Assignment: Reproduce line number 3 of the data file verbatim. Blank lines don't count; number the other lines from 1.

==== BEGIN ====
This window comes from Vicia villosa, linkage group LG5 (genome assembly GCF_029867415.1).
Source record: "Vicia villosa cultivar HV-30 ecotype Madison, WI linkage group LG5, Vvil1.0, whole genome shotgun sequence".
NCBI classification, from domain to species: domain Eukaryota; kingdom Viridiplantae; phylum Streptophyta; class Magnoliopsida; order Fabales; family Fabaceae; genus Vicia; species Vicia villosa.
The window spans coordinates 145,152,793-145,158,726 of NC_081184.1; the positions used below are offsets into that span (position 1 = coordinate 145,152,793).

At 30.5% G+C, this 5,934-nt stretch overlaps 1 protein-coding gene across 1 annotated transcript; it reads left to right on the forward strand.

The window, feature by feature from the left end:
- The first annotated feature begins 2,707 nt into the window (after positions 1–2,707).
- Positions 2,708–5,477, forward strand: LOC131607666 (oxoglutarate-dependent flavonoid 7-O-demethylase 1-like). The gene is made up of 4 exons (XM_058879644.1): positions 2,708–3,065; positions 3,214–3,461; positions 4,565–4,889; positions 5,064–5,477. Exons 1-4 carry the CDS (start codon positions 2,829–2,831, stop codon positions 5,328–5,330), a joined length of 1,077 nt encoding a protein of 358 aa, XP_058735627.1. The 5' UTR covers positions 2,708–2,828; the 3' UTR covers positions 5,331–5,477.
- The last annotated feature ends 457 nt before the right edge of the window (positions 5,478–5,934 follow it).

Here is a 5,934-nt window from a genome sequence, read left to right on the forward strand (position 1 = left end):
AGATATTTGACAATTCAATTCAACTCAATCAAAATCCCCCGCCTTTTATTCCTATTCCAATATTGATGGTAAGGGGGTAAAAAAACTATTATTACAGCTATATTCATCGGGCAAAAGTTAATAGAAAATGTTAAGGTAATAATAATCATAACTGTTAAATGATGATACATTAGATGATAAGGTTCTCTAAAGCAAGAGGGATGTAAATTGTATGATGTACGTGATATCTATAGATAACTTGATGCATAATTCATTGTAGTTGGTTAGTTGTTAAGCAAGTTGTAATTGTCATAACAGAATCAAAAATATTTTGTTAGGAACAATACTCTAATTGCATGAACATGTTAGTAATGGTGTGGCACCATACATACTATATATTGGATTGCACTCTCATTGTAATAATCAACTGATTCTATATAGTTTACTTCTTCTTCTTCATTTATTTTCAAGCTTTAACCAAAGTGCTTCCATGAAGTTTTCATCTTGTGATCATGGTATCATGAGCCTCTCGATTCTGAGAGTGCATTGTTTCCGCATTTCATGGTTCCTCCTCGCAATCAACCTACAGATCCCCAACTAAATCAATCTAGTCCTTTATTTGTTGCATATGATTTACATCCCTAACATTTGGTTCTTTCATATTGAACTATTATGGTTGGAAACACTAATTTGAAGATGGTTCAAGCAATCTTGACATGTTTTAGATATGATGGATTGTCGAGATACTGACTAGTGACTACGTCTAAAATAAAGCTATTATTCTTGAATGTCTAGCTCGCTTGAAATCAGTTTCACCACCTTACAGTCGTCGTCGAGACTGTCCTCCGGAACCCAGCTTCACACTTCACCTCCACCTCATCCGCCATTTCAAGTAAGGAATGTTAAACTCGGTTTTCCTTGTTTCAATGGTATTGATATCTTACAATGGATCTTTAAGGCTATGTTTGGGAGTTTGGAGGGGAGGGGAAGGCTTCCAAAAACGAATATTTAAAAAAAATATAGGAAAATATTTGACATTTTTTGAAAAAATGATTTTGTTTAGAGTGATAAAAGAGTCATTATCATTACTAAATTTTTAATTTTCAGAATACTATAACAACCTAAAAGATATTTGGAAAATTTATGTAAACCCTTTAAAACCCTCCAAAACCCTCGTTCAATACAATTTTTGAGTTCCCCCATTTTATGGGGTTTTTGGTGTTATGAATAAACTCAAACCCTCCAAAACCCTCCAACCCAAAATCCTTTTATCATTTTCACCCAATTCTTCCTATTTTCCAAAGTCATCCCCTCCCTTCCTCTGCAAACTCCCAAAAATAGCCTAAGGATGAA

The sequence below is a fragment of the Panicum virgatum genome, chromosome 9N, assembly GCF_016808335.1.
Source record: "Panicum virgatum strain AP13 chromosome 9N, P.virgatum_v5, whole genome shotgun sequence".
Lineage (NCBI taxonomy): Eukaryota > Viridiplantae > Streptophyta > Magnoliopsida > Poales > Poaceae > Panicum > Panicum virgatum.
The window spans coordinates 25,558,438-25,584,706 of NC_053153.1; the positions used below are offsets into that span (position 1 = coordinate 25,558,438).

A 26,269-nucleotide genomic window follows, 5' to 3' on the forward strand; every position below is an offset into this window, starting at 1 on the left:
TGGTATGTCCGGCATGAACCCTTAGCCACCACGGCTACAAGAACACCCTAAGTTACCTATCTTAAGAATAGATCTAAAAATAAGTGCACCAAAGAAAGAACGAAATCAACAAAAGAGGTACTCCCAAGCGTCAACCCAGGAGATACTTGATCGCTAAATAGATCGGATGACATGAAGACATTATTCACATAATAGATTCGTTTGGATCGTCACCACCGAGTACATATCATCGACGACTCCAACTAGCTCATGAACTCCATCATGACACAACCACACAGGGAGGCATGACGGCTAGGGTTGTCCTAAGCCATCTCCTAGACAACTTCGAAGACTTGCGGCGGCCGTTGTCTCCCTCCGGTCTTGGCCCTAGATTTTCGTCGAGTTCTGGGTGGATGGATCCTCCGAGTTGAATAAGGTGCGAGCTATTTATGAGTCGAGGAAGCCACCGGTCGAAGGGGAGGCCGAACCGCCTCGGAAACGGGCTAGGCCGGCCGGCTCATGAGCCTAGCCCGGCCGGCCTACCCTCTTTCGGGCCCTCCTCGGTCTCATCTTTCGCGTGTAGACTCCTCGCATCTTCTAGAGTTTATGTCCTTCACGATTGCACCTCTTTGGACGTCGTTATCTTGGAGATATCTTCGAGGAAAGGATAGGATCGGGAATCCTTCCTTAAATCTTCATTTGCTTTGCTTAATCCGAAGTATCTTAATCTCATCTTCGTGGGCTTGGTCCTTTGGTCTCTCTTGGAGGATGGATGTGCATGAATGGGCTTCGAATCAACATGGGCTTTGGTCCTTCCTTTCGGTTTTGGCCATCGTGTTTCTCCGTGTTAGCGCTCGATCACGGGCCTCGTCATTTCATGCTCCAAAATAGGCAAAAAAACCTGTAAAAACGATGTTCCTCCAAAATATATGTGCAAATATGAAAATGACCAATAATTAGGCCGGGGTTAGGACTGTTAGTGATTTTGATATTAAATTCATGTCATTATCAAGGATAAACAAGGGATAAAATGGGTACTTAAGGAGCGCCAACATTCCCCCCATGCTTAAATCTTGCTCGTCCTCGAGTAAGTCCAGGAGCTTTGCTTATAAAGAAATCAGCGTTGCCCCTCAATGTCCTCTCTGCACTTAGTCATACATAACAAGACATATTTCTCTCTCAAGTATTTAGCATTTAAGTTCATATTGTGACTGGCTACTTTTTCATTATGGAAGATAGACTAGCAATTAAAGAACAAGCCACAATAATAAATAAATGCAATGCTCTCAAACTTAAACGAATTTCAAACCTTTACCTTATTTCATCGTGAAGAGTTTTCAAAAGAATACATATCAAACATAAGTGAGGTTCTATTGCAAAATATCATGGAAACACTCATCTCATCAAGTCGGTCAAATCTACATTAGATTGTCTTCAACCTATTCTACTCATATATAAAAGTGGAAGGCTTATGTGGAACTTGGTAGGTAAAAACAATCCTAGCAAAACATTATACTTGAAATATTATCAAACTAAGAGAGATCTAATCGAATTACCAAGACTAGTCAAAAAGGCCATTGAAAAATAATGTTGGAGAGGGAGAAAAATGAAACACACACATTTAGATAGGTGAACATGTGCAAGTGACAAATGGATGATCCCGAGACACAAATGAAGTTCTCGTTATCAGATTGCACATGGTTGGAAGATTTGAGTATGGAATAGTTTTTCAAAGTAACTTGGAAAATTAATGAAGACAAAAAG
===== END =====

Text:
NCBI classification, from domain to species: domain Eukaryota; kingdom Viridiplantae; phylum Streptophyta; class Magnoliopsida; order Fabales; family Fabaceae; genus Vicia; species Vicia villosa.